Diffuse solar radiation refers to the sun’s rays that are reflected or scattered by various surfaces before they hit your PV modules. It too can be used to generate solar energy, especially when it is dark in winter. It contributes a lot to the electricity production of PV systems at this time.
Direct current is a type of current that always flows in the same direction, while alternating current changes direction at regular intervals. The electricity generated by a solar panel is direct current, while the power grid uses alternating current. Inverters convert direct current into alternating current before passing it on.
Direct radiation is the part of solar radiation that reaches the earth’s surface directly. Direct radiation is solar radiation that is reduced mainly by reflection, scattering or absorption. A common reason for this is when the sky is cloudy.
“Due diligence” refers to a carefully conducted type of risk assessment, the analysis of which aims to evaluate the strengths and weaknesses of an asset, such as a PV system.
The “Renewable Energies Priority Act” is part of the comprehensive package of directives aimed at achieving climate protection goals. These include goals such as moving Germany away from fossil fuels, transforming the energy supply and increasing the share of renewable energies in the power supply to at least 80 percent by 2050. The EEG offers investors and plant operators security through fixed compensation rates. The EEG has been copied by more than 50 countries and regions worldwide.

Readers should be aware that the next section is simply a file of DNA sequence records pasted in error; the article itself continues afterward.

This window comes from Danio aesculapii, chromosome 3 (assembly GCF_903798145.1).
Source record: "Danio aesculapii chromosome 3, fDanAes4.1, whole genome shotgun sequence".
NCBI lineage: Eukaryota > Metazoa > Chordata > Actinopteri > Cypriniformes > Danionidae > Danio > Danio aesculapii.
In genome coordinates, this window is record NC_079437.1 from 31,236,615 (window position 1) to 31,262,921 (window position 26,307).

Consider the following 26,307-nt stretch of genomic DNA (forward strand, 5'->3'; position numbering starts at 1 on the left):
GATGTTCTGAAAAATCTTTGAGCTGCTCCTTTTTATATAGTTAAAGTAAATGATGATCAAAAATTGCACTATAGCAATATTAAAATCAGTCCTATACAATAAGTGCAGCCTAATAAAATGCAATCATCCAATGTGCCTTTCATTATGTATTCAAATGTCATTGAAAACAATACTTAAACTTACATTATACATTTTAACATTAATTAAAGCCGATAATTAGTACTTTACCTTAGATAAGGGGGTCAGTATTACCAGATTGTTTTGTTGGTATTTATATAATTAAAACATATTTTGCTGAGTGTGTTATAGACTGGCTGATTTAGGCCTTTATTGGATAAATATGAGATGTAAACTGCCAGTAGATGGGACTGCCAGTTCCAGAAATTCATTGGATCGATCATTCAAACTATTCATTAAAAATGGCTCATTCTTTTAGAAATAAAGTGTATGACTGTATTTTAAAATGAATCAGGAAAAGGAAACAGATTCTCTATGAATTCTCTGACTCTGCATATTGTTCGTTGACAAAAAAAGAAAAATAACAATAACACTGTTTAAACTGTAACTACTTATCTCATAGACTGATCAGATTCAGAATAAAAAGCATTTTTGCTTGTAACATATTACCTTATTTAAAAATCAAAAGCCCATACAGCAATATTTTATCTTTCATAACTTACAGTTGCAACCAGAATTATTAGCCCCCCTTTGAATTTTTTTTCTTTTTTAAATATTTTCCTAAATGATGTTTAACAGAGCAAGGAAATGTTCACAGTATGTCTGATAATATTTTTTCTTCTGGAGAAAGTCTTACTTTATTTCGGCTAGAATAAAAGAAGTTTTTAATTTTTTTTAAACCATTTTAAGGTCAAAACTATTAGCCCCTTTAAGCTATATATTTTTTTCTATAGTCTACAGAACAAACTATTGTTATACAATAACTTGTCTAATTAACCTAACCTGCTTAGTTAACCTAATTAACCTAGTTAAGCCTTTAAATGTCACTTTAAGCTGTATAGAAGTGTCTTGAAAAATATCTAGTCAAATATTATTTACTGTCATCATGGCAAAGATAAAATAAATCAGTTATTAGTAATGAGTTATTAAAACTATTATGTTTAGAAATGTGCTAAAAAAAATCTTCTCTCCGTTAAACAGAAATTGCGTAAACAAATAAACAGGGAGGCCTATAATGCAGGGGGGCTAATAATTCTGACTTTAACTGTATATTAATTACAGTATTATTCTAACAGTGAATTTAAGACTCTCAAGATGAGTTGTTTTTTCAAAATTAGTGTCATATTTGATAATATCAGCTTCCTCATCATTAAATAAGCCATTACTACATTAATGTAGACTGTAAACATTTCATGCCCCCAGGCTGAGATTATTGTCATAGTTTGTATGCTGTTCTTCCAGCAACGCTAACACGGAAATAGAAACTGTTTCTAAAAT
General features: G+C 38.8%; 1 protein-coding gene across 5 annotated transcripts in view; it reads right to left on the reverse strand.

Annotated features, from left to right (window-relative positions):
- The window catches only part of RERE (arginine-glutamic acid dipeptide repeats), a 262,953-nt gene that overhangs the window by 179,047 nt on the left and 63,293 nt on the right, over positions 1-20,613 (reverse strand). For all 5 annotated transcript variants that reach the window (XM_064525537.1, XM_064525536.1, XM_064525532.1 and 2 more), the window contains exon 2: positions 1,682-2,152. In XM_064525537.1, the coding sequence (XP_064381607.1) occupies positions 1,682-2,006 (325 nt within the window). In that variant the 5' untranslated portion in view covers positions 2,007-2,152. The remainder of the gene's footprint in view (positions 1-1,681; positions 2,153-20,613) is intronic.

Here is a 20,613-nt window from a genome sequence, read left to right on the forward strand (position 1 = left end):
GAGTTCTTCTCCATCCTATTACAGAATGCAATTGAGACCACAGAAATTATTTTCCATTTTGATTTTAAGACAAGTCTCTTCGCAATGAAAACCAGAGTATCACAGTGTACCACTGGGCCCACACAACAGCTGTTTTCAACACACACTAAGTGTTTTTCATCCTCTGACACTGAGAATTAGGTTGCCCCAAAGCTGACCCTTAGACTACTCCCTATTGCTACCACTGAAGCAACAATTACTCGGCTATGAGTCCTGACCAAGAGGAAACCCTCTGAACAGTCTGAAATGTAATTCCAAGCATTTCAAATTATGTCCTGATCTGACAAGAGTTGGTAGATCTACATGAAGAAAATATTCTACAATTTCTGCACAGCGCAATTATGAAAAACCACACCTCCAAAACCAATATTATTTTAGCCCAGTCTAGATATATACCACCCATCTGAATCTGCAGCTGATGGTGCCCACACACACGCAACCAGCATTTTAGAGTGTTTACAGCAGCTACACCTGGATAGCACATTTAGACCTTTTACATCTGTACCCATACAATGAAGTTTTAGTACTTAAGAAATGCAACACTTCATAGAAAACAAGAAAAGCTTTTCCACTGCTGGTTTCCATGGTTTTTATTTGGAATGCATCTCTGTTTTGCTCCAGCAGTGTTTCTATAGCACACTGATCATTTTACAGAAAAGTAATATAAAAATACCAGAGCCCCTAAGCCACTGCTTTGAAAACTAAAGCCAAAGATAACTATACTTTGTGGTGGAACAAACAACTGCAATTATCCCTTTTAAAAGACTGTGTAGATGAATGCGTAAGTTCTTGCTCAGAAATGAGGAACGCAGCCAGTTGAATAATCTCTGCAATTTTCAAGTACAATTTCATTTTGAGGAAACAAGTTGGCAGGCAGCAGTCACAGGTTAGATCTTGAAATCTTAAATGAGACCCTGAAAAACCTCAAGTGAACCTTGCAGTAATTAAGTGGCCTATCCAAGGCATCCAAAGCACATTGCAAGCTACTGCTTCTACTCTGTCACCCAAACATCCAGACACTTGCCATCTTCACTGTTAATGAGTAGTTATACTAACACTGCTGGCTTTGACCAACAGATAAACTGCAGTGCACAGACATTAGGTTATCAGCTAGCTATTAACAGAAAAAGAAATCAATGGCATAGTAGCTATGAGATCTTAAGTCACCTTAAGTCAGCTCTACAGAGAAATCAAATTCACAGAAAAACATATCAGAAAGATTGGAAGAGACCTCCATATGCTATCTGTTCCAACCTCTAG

This factor is intended to represent the ratio between the electrical power generated by a PV module and the power of the solar radiation incident on that PV module.
Photovoltaic modules have an efficiency between 10 and 25%, depending on the technology. They can be degraded for a variety of reasons (e.g., contamination, module damage). There are many different types of management and improvements that can be made to ensure stability.
The electric potential of a point is the ratio of the potential energy of that point and the charge of the body. Voltage is the potential difference between any two points in an electric field.
Electroluminescence is a unique process that captures images of the PV modules with a special camera. To do this, the PV modules are reverse energized in the dark, causing them to begin generating light in the infrared range. This makes it easier to identify damaged cells that may have broken into smaller pieces, for example. Other problems, such as shorted solar cells or minute hairline cracks, can also be identified.
The feed-in tariff, a stipulation in the corresponding “Renewable Energy Sources Act”, has proven its worth. For PV power plants, there are different prices for different sizes. For example, smaller rooftop solar plants receive a higher feed-in tariff than large ground-mounted plants.
Feed-in tariffs are a long-term incentive that creates considerable investment security. The amount you are paid must be recorded by your feed-in meter. The invoice can then be sent automatically to the responsible grid operator or billed directly by the grid operator via credit.
Feed-in meters have been mandatory in Germany for grid-connected solar systems since the introduction of the EEG. With this feed-in meter, which is installed in addition to the normal gas and electricity meter, you can measure the energy fed into the grid.
1,000,000 x kilowatt hour (kWh)
1000 x megawatt hour (MWh)
The measurement of global radiation is a common measure of the total radiation incident at a point on the earth’s surface. It is measured in W/m² and includes both direct and diffuse radiation.